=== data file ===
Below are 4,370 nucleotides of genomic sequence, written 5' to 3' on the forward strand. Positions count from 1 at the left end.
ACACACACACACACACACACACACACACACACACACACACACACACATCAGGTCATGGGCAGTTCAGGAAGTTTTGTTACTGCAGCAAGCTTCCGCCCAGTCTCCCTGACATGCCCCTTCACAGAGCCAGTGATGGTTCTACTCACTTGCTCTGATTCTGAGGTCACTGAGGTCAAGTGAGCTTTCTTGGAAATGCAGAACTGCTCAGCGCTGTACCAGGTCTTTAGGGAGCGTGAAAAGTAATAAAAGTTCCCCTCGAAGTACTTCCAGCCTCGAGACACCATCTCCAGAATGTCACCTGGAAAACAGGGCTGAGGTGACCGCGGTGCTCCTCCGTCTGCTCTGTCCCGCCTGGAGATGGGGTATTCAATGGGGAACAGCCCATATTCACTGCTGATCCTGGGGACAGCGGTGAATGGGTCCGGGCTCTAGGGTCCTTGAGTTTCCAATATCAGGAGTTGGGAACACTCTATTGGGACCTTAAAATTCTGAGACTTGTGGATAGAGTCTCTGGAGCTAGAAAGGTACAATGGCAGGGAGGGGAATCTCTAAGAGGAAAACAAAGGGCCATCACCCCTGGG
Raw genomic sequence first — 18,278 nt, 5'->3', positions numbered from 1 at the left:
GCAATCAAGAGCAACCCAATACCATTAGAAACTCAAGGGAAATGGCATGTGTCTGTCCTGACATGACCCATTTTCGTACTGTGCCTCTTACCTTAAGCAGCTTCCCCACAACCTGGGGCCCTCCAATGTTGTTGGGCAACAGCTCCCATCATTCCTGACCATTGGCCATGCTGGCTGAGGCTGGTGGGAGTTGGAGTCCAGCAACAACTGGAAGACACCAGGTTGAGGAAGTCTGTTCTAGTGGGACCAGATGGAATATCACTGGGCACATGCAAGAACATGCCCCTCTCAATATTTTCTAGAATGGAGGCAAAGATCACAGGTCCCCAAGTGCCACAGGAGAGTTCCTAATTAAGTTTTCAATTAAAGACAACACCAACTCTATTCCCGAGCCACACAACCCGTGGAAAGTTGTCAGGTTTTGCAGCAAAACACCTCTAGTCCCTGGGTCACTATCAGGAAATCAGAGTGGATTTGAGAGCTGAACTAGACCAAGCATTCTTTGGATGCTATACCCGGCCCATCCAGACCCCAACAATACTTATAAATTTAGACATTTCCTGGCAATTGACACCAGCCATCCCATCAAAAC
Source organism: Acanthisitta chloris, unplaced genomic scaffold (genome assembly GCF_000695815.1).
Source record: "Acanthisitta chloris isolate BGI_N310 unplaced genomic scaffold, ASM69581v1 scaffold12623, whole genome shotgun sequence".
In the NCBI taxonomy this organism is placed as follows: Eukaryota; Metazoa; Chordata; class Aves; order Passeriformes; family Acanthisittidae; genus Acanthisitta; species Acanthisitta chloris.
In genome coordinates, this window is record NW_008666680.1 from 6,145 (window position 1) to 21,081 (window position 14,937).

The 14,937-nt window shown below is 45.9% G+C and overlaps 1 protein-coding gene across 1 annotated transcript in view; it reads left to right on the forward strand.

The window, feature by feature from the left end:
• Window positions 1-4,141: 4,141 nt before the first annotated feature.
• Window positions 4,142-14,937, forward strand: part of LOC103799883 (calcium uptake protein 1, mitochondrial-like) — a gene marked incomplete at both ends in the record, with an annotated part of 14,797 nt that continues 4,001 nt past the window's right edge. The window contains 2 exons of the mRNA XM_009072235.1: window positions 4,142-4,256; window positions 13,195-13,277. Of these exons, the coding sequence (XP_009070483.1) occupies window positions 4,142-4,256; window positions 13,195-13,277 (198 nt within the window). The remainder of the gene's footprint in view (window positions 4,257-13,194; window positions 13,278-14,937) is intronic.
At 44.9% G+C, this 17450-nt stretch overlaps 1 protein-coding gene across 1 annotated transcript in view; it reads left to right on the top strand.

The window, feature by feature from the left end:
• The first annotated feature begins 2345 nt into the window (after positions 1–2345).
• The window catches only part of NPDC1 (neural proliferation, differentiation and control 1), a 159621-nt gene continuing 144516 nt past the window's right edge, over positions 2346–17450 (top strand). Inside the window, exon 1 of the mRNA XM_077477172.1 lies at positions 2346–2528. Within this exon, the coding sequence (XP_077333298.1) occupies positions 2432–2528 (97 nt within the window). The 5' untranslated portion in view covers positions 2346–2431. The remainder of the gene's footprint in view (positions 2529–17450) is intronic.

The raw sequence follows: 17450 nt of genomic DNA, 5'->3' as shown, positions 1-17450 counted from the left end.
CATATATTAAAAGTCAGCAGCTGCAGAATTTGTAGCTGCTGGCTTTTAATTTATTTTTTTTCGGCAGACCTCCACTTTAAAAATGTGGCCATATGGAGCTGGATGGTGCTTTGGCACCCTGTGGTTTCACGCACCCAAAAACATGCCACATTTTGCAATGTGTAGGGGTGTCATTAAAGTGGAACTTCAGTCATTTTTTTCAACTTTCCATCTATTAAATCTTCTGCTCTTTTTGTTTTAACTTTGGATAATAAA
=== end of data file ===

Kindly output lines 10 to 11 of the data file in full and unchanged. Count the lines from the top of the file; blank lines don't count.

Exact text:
The window, feature by feature from the left end:
• Window positions 1-4,141: 4,141 nt before the first annotated feature.